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Synopsis

The process of shaping and asserting cultural identity in viceregal Spanish America occurred as much through the medium of pictures as through the medium of writing. Focused on writing that references visual texts (ekphrasis), Visions of Empire in Colonial Spanish American Ekphrastic Writing examines the way words about pictures in the writing of three Spanish American Creoles—Hernando Domínguez Camargo, Juan de Espinosa Medrano, and Sor Juana Inés de la Cruz—negotiate the challenges that confronted the American-born ruling elite in Spanish America during the contentious transitional period between the Conquest and Independence.

In Spanish America, pictures have long served as a crucial medium for cultural communication. In vast rural and urban regions where print culture is not deeply rooted and being “cultured” is not synonymous with being “literate,” visual texts ranging from pre-Hispanic pictographic codices to Baroque architectural surfaces to postmodern painted murals have played an essential role in shaping and asserting cultural identity. During the viceregal era, texts that referenced such visual texts proliferated in Latin America, particularly among Creole elites, who found themselves trapped in an ambiguous political and social position between Spain and America. At the level of content, Creole ekphrases bear little obvious connection to categories of social privilege. On the level of form, however, these ekphrases engage conventions of representation that reveal the social contingencies of the poetic gaze. They refract the visual object through an ideologically-charged language that invokes differentials of race, class, gender, sexuality, nationality, and position within the colonial power structure.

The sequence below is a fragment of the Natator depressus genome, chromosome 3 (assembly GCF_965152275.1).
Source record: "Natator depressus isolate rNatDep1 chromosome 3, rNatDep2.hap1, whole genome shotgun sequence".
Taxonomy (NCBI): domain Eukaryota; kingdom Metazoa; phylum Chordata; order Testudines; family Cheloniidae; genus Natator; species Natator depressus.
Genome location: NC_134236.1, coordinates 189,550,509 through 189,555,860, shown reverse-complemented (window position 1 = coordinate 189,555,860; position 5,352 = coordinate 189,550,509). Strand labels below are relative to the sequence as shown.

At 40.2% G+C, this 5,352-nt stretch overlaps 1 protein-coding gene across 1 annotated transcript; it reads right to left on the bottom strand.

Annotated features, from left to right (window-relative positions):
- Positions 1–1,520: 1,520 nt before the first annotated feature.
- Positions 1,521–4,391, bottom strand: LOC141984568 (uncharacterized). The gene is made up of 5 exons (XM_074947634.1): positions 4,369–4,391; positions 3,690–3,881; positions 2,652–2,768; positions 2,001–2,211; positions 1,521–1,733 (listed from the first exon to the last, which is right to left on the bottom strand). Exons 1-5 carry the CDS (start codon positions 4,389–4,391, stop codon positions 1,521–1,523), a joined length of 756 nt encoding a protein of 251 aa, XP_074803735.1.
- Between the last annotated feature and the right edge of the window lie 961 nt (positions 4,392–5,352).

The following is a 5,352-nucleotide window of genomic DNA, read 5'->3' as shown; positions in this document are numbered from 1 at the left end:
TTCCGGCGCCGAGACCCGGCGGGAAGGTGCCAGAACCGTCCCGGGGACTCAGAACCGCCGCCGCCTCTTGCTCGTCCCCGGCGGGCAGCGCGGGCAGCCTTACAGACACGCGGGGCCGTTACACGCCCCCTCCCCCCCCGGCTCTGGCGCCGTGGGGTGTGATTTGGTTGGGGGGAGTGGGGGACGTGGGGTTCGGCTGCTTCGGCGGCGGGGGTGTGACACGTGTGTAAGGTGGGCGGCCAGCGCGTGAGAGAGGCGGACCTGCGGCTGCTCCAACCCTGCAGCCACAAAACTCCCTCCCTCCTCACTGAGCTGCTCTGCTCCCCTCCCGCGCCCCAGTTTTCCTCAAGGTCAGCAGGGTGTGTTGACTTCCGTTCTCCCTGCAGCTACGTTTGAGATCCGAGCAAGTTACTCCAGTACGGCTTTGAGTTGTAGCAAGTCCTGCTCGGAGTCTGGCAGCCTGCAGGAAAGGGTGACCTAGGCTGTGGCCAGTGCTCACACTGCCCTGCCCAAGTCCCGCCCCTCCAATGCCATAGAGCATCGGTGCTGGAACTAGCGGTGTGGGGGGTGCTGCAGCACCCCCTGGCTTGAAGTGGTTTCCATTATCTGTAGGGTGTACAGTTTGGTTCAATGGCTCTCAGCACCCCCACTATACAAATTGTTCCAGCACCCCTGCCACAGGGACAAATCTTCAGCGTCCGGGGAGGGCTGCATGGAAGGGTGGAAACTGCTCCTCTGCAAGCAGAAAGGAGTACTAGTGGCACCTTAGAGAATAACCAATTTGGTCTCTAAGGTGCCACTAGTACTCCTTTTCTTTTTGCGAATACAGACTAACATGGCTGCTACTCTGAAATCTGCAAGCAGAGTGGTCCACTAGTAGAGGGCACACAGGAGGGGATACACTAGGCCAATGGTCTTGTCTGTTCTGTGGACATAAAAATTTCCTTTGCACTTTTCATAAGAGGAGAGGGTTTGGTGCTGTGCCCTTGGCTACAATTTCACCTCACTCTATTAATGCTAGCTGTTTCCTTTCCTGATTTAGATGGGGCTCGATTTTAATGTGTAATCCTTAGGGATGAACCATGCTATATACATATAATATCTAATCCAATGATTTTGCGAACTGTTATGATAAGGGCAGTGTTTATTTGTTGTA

Visions of Empire brings recent scholarship on visuality and ekphrasis to bear on twenty first-century reexaminations of criollismo to explore how cultural productions of the Spanish American Creole elite exercised relations of power, mediated social differences, and presented symbolic organizations of social space. Focusing on the way Creole adaptations of Gongoran ekphrases placed the Creoles in a position of epistemological, economic, or moral authority over peninsular Spaniards and Amerindian and casta majorities around them, this book illustrates how Creole words about pictures propose alternate visions of empire, symbolically reordering Spain’s empire in the Americas around the figure of the Creole.

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